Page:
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massively confused with C3 differentiation involving radians watch

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    I have an equation of the curve 'x = 2siny'

    I have to show that 'dy/dx = 1/square root of 2' at point 'p' on the curve

    point 'p' is: (square root of 2, pi/4)

    The equation has 'x =...' instead of the usual 'y=....', so how do I differentiate 'x = 2siny'.

    after I differentiated it, do I sub in the 'x' or 'y' co-ordinates of point 'p' into it ???

    ________________________________ __________________________

    I have another question which asks me to find the equation of the tangent to the curve 'x = cos(2y+pi)' at (0,pi/4). I know I have to first differentiate the equation, but just have no idea how to do it when its 'x=....'
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    You've got the equation x=2siny.

    Find dx/dy (instead of dy/dx), because you can do this like you would normally (in other words, pretend x is y and y is x in the equation above.

    Then use the fact that dy/dx = 1 / (dx/dy).

    Then evaluate your expression for dy/dx at y=pi/4 (the y coordinate of the point p).
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    (Original post by Drederick Tatum)
    You've got the equation x=2siny.

    Find dx/dy (instead of dy/dx), because you can do this like you would normally (in other words, pretend x is y and y is x in the equation above.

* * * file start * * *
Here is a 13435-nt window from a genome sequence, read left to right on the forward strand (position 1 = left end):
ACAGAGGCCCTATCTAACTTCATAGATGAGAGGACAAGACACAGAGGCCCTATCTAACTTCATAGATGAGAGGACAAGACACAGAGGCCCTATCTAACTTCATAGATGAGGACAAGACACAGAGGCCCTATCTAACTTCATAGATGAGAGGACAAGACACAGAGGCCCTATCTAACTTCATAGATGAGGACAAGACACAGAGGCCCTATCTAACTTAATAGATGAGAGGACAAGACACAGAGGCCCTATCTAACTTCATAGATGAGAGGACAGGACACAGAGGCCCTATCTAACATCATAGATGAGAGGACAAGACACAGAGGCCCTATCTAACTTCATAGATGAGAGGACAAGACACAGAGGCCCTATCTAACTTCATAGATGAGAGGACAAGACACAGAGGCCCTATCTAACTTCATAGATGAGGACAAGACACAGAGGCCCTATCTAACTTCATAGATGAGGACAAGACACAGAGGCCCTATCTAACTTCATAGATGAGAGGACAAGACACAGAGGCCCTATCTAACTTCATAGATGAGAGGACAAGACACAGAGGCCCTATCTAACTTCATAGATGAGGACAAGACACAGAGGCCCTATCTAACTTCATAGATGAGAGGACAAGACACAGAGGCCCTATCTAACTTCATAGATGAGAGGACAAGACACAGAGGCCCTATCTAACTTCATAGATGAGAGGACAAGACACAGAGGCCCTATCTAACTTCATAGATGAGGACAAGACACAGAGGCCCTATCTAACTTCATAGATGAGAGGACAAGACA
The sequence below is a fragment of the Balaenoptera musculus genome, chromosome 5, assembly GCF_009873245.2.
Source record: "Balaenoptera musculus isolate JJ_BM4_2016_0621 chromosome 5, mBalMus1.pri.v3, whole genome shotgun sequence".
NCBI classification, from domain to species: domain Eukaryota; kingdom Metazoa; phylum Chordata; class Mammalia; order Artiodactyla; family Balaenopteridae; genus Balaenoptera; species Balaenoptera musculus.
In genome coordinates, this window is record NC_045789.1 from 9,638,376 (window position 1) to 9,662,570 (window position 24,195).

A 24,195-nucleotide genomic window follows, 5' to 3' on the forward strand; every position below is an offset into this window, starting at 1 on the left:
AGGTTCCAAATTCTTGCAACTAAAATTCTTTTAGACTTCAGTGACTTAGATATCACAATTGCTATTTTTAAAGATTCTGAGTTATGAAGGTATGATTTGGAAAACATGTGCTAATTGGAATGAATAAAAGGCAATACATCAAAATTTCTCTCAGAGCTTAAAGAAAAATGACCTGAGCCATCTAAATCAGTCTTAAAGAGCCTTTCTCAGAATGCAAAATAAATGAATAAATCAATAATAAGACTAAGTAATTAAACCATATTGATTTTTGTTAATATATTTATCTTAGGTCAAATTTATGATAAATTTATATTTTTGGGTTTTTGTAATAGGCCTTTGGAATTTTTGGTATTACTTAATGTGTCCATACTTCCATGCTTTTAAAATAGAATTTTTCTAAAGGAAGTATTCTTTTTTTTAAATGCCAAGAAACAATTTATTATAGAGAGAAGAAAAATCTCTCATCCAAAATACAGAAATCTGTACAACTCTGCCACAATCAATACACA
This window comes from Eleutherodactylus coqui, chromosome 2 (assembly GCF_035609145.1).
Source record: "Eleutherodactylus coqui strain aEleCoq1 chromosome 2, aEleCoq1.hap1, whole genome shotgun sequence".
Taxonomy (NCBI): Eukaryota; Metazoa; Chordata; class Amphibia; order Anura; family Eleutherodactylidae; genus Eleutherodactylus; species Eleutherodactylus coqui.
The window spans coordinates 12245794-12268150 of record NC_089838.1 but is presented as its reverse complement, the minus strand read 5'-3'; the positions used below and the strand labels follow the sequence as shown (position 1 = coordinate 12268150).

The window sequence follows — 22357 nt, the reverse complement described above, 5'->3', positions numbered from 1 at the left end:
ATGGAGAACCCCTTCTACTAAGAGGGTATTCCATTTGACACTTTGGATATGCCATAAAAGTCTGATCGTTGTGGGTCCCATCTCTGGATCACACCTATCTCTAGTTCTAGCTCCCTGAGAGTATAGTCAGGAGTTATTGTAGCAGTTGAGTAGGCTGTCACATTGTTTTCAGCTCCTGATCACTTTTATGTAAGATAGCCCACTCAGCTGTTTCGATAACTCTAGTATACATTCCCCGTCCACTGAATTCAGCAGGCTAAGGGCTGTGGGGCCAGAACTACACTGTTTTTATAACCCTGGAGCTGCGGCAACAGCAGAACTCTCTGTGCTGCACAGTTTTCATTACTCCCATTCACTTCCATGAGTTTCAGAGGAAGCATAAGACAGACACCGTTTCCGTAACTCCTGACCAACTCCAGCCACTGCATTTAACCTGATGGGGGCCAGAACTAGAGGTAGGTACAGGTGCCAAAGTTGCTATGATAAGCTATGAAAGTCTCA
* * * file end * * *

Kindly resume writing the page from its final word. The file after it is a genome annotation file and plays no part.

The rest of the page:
Then use the fact that dy/dx = 1 / (dx/dy).

    Then evaluate your expression for dy/dx at y=pi/4 (the y coordinate of the point p).

    so, once I have diferentiated the equation like I would normally do with x's, I just put it below '1' in a fraction?

    btw I never knew dy/dx = 1 / (dx/dy)
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    What about the 2nd question?

    I have another question which asks me to find the equation of the tangent to the curve 'x = cos(2y+pi)' at (0,pi/4). I know I have to first differentiate the equation, but just have no idea how to do it when its 'x=....'
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    (Original post by PRudd)
    What about the 2nd question?

    I have another question which asks me to find the equation of the tangent to the curve 'x = cos(2y+pi)' at (0,pi/4). I know I have to first differentiate the equation, but just have no idea how to do it when its 'x=....'
    yeah, I know I could use 'dx/dy' for the equation 'x = cos(2y+pi). But I am not sure how to differentiate 'pi'.
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    pi is just a constant between 3 and 4. So d/dx(pi) = 0
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    (Original post by Drederick Tatum)
    pi is just a constant between 3 and 4. So d/dx(pi) = 0
    But can cos(2y+pi) be split when differentiating?
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    (Original post by W.H.T)
    ...I have another question which asks me to find the equation of the tangent to the curve 'x = cos(2y+pi)' at (0,pi/4). I know I have to first differentiate the equation, but just have no idea how to do it when its 'x=....'
    I know whats going on now

    dx/dy = -2Sin(2y + Pi)

    Put in value of y. This gives dx/dy = 2

    This means that dy/dx =0.5 and then you can use y-y1 = m(x-x1) to get the final equation.

    Phew... I can sleep happy :yes:
 
 
 
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Updated: January 17, 2010
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